[This essay first appeared at UnwrittenHistories on August 21, 2018, and is re-posted here through collaboration with editors Andrea Eidinger and Stephanie Pettigrew.]
French Canadian history has always been locked in a struggle to define its history and separate it from its nationalism. Even when discussing the origins of French settlers in New France, Leslie Choquette had to contend with a nationalist mythology which contradicted her own work:
“Yet for right-wing Frenchmen writing in the nineteenth and twentieth centuries, French Canadians (or those who resisted the gathering exodus to New England, at any rate) embodied the classical values of a less decadent age: travail, famille, patrie, and, last but not least, the Catholic Church. Such writers, in their zeal to reclaim Québec’s virtuous habitants for la France profonde, insisted on the rural and Catholic provenance of the French-Canadian ancestors.”
The history of Huguenots is long and complicated – too complicated to discuss here in any depth. For a long time, many people believed that there were no Huguenots in New France, a viewpoint that is still held by some. This attitude is due in large part to the French government’s active hostility against Huguenots as well as their refusal to allow anyone not of the Catholic faith to settle in New France. While Huguenots were guaranteed certain rights by the Edict of Nantes (1598), by the 1620s, religious civil war broke out again, creating not only bad feeling but also a wave of war refugees. However, research by scholars such as, Marc André Bédard, J.F. Bosher, and Leslie Choquette, has shown that there were small communities of Huguenots scattered across the French colonies of the New World.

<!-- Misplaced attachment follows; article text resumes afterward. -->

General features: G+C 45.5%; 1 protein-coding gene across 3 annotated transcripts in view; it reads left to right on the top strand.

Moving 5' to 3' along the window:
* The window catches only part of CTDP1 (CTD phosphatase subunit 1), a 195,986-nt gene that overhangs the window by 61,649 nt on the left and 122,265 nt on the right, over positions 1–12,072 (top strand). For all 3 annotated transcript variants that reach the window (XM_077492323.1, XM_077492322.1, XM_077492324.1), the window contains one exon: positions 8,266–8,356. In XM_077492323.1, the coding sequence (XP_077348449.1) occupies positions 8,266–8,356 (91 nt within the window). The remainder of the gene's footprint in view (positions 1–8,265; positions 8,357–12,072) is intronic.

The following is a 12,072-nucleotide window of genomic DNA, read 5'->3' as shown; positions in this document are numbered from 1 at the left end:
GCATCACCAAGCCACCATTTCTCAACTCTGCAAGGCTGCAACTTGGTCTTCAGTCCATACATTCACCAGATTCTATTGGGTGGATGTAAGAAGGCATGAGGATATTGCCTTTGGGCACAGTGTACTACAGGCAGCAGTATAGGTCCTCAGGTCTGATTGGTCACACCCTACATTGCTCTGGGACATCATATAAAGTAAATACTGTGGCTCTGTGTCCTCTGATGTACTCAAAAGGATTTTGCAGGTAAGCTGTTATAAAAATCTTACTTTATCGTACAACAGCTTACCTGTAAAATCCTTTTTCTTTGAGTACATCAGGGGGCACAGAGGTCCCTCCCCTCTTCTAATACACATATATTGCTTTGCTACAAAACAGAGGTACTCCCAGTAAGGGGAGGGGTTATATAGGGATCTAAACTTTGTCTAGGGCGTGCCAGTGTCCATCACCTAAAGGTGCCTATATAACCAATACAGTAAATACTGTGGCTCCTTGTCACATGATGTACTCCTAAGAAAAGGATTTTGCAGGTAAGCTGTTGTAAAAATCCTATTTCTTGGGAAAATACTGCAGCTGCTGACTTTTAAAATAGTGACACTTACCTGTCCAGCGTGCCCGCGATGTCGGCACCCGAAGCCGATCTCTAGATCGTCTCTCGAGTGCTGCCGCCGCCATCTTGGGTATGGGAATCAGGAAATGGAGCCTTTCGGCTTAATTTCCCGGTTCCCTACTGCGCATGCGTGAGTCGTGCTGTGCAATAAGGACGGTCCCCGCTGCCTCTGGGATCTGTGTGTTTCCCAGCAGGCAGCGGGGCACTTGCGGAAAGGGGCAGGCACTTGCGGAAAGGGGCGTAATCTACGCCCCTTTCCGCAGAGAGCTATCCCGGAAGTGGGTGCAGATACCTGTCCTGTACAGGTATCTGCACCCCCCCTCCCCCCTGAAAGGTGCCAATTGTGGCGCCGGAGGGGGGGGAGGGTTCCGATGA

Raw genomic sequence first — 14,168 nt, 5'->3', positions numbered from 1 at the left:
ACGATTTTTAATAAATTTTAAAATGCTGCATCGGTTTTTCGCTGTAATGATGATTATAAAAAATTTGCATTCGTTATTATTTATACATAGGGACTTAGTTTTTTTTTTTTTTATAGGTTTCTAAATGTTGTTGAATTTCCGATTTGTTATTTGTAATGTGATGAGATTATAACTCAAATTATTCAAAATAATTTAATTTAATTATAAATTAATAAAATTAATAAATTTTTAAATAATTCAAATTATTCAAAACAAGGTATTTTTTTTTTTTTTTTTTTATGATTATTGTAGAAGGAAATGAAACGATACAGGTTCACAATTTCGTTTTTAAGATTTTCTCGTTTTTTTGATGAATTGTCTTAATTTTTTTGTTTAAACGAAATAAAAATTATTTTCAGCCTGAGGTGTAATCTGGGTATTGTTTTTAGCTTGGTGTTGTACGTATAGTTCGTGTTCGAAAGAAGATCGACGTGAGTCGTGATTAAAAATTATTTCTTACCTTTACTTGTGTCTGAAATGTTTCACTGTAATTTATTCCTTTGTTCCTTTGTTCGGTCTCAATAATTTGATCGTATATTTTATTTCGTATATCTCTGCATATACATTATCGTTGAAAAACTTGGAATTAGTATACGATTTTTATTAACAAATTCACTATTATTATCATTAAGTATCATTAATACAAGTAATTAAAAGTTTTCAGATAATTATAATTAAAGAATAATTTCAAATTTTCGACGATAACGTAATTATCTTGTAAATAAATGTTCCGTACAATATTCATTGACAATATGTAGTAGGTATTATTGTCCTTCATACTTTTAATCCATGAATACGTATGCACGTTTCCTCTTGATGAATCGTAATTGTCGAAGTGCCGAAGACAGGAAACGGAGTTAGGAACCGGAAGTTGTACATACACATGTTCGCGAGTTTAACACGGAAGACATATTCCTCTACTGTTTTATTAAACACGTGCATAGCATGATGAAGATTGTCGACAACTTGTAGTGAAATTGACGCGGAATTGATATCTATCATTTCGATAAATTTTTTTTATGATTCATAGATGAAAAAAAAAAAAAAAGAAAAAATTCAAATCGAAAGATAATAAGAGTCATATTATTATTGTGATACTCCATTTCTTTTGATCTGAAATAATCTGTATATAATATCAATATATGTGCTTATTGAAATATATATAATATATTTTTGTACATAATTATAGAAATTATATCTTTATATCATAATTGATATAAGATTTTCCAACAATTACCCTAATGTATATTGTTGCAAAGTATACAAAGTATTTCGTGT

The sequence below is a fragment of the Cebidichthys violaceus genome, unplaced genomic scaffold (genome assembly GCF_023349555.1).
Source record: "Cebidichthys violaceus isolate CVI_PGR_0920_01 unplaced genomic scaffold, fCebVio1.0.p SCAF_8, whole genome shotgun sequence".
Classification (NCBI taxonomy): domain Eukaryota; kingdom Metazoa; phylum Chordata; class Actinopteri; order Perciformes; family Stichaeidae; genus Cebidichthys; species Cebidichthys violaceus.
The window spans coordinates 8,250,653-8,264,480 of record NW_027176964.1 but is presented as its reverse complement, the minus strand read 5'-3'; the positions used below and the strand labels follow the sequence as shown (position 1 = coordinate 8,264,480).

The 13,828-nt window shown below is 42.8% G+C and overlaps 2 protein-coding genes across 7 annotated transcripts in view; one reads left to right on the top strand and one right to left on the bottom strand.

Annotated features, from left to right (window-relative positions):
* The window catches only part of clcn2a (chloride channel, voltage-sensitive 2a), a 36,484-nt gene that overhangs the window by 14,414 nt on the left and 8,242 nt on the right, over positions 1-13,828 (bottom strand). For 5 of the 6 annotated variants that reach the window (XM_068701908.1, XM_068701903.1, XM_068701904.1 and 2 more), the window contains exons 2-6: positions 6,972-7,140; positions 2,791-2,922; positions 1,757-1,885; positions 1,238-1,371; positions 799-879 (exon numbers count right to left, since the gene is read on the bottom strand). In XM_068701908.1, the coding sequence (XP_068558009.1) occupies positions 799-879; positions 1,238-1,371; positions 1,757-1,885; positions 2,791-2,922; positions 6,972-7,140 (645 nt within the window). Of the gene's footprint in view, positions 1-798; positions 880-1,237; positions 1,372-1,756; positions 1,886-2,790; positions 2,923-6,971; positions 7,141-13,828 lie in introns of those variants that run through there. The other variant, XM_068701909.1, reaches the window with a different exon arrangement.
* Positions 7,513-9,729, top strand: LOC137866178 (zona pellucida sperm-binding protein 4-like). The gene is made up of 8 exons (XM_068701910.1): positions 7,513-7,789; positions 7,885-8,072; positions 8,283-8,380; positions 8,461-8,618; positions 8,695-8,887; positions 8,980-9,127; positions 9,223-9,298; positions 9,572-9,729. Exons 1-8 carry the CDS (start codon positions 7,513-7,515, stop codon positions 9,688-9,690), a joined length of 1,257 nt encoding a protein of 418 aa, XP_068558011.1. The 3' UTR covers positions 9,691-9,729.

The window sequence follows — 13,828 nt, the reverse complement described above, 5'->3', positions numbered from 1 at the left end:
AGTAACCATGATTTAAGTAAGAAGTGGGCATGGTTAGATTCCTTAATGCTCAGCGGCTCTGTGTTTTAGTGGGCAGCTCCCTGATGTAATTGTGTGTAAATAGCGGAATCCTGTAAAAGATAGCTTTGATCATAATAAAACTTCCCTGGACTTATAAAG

Old France to New France
While the ban remained in place for the entirety of the French Regime, it was difficult, if not impossible to regulate and monitor the flow of people in and out of New France. After all, seventeenth century New France at this time was hardly more than a group of ramshackle forts constantly under threat of attack, and colonial administrators had no real way to control who came and went. A further ordinance of 1676 passed by the Conseil Souverain declared that Huguenots could not settle in New France; it allowed them to stay, if necessary, so long as they did not practice their faith openly. In fact,when it came to rich merchants, the state had no desire to ban Huguenots from operating in the area; for example, a Huguenot of La Rochelle, Bergier Clerbaud, was given a fishing monopoly off the coast of Acadie in 1684.
Merchant records, abjuration records, and letters from missionaries complaining about them make it clear that Huguenots were present in New France throughout the French period, despite the laws passed to prevent them from being there. My interests, however, lie specifically with those Huguenots who immigrated to New France as refugees of war, likely knowing they were not welcome, and who therefore took measures to make sure they remained clandestine. I found myself wondering both how did they remain hidden from the Catholic state, and, more pertinently to our interests here, how do we, as scholars, find individuals, or more often entire families, who did not want to be found?
Finding Clandestine Communities